Years ago, David Spence, an influential developer in Oak Cliff, was showing me around an area of North Oak Cliff where he was successfully re-imagining an early 20th century apartment building -- down-at-the-heels and slummy -- as a hip urban enclave. I asked him if it wasn't a problem that the surrounding single-family residential neighborhood was so decayed.
I don't remember exactly what he said, but it was along the lines of, "What do you mean, 'decayed,' white man?" He put me in his truck and drove me through the neighborhood I had just derided as dangerous and somehow off-putting.
I do remember that as we rolled through the sylvan, hilly and very quiet neighborhood, Spence cautioned me diplomatically not to mistake ethnic change for decay.
He knew many of the families who had settled there, many of them immigrants from the state of Guanajuato in Central Mexico. He had watched as they had rebuilt small frame houses left in semi-ruined condition by whites, some fleeing, some left behind and old.
He told me the Mexican families did the work on their houses themselves. They tended to settle in family groupings, so that several houses on a block might be occupied by relatives. Their use of space was Mexican, not Anglo: They fenced or walled the front yard and used it as an outdoor room.
Spence suspected my main reason for thinking the area had decayed probably had to do with paint colors. They used colors they like, not colors I like. I think he was right.
As for social conditions, he thought the outcomes were mixed but mainly good. If people were trouble, they tended to be trouble by families -- the whole family was a pain. But the vast majority were hard-working souls, gone from home a lot for work and when they were at home gathered in quiet family groupings around barbecues. They tended to listen to music they liked, not music I liked. The real estate values, he said, tended to go up, not down, slowly but surely.
An article in the December 2014 issue of The Journal of American History by A. K. Sandoval-Strausz, called "Latino Landscapes: Postwar Cities and the Transnational Origins of a New Urban America," argues that Spence was right not merely about Oak Cliff but about urban America. Sandoval-Strausz focuses on Oak Cliff to make a case for Latinos as something like the saviors of American cities.
He opens the article with a haunting passage from a 1992 Texas Monthly piece by Village Voice new journalist Grover Lewis, who grew up in Oak Cliff when it was all shiny white. Lewis recalls a culture based on, "absolute white supremacy, reinforced by old-time religion and male chauvinist prickism."
Lewis describes a trip through his old haunts: "The devastation was total, an entire neighborhood sunk in rot. The surviving houses were vine-choked, boarded up, literally atomizing in a ghastly mockery of the thriving community I recalled."
Of a stroll down Jefferson Boulevard, he says, "I groped for terms to encompass the scope of the disaster: systemic collapse, municipal cancer, de facto apartheid, social time bomb, a thousand points of dark."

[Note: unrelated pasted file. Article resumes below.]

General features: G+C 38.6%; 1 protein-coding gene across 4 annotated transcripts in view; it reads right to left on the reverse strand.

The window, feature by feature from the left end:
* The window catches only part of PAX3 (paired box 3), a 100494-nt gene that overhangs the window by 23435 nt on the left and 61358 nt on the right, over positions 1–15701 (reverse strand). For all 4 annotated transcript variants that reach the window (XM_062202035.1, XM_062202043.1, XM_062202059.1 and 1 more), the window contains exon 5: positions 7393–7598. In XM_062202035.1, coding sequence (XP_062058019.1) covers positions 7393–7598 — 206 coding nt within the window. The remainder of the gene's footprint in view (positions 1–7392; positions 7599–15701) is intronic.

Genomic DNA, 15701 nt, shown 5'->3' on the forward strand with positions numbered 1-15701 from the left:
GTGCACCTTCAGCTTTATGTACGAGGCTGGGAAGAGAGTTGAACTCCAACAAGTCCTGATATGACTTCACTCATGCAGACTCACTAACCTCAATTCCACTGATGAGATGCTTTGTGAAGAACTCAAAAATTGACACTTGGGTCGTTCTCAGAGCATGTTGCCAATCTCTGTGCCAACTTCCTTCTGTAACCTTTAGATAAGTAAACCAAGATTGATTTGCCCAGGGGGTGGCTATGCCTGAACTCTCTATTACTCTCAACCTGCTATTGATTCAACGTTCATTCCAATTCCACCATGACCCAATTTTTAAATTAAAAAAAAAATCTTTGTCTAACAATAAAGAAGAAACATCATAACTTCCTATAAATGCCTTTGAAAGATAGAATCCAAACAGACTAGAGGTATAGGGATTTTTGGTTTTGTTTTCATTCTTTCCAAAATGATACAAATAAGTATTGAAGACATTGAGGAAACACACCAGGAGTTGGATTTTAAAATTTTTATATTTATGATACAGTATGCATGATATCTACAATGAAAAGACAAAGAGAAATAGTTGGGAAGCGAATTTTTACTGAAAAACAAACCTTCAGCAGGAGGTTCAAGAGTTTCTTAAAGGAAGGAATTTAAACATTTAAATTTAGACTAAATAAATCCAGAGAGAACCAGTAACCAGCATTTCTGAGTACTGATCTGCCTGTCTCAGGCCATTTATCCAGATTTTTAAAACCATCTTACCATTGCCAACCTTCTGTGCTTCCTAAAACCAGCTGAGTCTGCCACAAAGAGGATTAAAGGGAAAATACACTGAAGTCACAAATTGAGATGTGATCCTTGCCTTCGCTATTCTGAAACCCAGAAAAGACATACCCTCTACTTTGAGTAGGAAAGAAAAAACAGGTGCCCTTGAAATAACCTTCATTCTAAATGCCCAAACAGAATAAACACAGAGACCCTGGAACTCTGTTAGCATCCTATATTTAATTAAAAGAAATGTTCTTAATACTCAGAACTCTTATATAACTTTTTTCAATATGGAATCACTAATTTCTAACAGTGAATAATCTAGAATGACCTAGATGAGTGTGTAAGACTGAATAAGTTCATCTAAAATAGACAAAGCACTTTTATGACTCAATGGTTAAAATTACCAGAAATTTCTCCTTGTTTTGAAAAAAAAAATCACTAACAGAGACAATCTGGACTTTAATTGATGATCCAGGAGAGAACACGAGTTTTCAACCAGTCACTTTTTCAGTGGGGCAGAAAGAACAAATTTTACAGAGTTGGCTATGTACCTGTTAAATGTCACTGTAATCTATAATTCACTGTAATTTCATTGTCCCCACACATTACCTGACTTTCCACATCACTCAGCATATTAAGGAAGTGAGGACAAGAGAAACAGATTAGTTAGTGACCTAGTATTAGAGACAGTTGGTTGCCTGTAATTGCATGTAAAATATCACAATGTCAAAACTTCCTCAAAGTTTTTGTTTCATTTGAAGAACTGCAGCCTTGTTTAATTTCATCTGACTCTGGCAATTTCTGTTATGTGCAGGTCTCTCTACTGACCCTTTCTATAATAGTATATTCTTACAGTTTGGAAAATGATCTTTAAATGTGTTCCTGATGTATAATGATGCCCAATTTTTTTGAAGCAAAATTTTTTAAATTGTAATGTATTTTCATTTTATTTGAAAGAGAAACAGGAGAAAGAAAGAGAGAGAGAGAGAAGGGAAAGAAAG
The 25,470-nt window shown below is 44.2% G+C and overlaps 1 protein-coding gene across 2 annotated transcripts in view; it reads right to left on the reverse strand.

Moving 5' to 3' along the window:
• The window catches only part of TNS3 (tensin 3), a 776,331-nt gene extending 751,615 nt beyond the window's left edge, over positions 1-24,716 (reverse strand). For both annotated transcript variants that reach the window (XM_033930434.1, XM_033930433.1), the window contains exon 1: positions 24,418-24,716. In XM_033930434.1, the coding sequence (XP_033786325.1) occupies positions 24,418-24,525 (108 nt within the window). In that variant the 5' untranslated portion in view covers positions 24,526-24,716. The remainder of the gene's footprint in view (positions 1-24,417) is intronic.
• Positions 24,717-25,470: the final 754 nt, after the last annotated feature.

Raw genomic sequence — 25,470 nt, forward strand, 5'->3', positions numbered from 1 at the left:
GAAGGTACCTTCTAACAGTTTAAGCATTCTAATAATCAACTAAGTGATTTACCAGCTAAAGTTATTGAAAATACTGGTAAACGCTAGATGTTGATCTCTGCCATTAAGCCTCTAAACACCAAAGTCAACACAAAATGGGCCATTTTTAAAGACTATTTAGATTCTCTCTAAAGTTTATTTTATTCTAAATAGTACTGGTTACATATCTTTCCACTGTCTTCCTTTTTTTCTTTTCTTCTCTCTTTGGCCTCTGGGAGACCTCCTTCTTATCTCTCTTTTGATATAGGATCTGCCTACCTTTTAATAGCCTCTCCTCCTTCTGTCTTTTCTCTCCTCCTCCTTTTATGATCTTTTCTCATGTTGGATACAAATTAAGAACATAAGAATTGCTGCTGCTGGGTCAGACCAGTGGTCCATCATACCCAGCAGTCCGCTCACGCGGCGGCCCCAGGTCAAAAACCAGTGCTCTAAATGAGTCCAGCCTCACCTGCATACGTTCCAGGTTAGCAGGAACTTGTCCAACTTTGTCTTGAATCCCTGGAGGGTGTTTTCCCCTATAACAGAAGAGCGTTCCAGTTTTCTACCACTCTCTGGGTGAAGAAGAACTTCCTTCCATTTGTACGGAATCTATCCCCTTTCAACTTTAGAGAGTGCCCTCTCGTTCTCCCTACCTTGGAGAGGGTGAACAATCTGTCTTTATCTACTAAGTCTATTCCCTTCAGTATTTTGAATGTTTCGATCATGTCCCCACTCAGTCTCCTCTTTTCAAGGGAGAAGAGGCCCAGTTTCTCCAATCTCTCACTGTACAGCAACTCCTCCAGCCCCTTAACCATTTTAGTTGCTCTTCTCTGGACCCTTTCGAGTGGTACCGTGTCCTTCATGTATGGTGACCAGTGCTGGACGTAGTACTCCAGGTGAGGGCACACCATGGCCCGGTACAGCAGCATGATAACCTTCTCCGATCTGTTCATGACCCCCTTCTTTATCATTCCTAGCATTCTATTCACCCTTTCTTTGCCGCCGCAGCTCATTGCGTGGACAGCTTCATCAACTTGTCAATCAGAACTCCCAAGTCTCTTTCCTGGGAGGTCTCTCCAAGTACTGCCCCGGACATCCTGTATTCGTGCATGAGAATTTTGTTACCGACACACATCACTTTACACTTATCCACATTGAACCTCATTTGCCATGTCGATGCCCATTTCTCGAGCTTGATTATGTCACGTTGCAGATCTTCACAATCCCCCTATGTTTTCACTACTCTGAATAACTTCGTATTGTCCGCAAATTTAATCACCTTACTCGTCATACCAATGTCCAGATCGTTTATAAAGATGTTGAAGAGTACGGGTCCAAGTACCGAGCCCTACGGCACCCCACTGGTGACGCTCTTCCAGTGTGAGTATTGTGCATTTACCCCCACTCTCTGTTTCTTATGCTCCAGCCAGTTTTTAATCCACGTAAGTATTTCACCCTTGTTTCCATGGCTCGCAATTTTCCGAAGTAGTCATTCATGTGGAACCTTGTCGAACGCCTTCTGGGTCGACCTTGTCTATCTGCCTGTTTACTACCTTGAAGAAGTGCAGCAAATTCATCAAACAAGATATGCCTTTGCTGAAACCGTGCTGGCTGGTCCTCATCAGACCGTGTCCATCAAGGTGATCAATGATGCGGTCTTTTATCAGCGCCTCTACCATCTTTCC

It's interesting to read those word now. I find myself wondering, "Are you sure it's not just the paint colors?" But to be fair to Lewis, he was writing about what the white people left behind, before the Hispanic renaissance Sandoval-Strausz recounts.
In the Journal of American History, Sandoval-Strausz says of the Lewis piece: "He was seeing Oak Cliff in the darkness before dawn. Thanks to a strong, sustained influx of Latinos, the neighborhood had stopped losing residents and achieved significant population growth for the first time since the 1940s. Many of the newcomers had purchased homes in the area and opened new businesses that were attracting customers and reviving the commercial district. And the streets were becoming safer as the city's crime rate began a dramatic decline that would continue for two decades."
Sandoval-Strausz recounts an entire tradition in American urban studies in the late 20th century in which scholars made the same assumption I did that day with Spence -- that the departure of white people from American cities had to spell the decay of the areas they left behind. In Oak Cliff he offers evidence of a trend by which the arrival of Latin-American immigrants brought new economic and social vitality to those areas, with perhaps less emphasis on white male prickism.
It's a trend that he argues is national, of which Oak Cliff is only one good example. The Latin Americans who have taken over urban realms left behind by whites bring to those areas a new sensibility that has much more emphasis on shared public conviviality -- the plaza -- and on walking.
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When he was here five years ago doing his research, Sandoval-Strausz and I met in North Oak Cliff and talked about the phenomenon of urban hipster influx into these areas. I expected him to view the hipsters -- bikos, I call them -- as a gentrifying horde bent on pillage and rape, but his view was much more nuanced. He said he thought young Anglos, dying of burb-a-boredom, were drawn to North Oak Cliff because of the social template they saw there established by the Latin-Americans. He was optimistic about the possibilities for a happy marriage of cultures.
That's certainly what I feel that I have seen happening since then. The Anglo merchants and residents of North Oak Cliff don't exhibit the kind of ethnic/social chauvinism that drives scorched-earth gentrification. They like that it's a jumble. They seem to want to fit in with what's there, not push people out.
We're a strange lot, human beings. Why did we think we had to abandon our homes because of paint colors? Like a 1950s sci-fi movie: "THE PAINT COLORS ARE COMING!" We're weird, are we not? But we come around.